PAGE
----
Machine and Process Management

Scripts Vs Blocks

An HMI or Touch Panel is possibly the most aesthetic device in a factory because it has animation capabilities and seems inviting for a user to discover it; in contrast with a PLC or a Field Device which looks like it’s best never fiddled with for no reason. HMIs are supposed to be easy to navigate, quickly understandable, show lots of data and yet have very few controls on it – so as not to confuse the user. Just like how we expect an application on our smartphones to be intuitive and efficient, the same goes for the HMI as well.

Panel designers are the ones who design projects specific to the customer. They understand the control system entirely and set the connections between the devices and the HMI. Panel designers are proficient at designing projects with the requirements mentioned above. After all, the end user is an operator who is running the entire show – a wrong click or confusing graphics could even lead to fatal accidents. You might be wondering by now why I’m discussing panel designing when the topic clearly mentions scripts. A lot of these animations, graphics and value updates that we see on the screens are basically scripts running on the HMI. Scripts are extremely powerful and can do many tasks like showing alarms when a value crosses it’s range, duplicating the conveyer belt movement on the screen as animations, automatically changing values of devices depending on other inputs, connecting to the web, etc. You can imagine by now how massive the “code base” must be of an HMI project.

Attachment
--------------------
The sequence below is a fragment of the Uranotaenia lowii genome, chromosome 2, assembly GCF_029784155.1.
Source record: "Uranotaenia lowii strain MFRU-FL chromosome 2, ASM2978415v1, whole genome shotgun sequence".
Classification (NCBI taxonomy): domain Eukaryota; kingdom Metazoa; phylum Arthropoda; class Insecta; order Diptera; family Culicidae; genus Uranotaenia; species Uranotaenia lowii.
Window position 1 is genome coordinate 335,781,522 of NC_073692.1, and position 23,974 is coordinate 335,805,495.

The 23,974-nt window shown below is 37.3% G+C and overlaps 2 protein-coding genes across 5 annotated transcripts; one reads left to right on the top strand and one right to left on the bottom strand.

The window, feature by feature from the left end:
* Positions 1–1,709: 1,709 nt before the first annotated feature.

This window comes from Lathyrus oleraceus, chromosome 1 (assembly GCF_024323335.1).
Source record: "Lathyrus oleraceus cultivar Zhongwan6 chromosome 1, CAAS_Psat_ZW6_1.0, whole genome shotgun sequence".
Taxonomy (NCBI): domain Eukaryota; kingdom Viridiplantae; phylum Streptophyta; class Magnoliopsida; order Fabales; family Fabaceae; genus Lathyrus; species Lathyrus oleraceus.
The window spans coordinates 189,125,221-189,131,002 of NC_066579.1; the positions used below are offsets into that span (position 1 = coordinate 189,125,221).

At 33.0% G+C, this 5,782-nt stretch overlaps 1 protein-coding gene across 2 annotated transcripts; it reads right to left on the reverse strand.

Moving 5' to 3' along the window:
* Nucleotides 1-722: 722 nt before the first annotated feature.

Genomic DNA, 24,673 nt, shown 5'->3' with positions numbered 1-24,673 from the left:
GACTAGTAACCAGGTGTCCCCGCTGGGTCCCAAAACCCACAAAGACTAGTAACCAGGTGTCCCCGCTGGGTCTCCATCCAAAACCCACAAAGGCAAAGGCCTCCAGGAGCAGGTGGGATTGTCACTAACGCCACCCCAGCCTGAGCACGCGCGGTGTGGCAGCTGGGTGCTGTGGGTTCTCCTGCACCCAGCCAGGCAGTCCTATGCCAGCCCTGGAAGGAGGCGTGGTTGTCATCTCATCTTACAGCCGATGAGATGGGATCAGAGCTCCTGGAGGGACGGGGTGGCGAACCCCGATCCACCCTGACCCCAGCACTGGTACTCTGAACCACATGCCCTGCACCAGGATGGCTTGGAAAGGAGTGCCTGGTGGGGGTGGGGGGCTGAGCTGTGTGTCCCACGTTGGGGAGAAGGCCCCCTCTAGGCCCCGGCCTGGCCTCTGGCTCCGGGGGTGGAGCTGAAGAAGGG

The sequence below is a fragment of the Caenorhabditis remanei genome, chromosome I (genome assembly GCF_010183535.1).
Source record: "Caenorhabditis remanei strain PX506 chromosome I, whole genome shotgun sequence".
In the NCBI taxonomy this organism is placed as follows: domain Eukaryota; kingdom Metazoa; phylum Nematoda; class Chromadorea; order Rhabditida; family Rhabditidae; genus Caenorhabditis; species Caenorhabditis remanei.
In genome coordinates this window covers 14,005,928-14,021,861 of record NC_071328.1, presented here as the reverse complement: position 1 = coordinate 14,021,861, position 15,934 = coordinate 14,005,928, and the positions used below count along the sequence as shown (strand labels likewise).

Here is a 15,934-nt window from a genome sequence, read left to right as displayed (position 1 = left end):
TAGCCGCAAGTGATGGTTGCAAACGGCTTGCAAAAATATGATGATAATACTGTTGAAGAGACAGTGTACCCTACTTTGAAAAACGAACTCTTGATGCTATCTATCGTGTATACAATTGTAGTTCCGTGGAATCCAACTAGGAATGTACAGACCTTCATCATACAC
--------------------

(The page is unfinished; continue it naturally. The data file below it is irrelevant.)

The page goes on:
In legacy HMI softwares, the most common way of configuring scripts is by using scripting language like Java, JavaScript, VB, etc. There’s a list of trigger events to choose from like touch inputs, value change, etc and a way to configure scripts for each of these triggers. We get access to objects like variables, graphical objects, alarms, recipe objects, etc in the script area to read or write the values to them.


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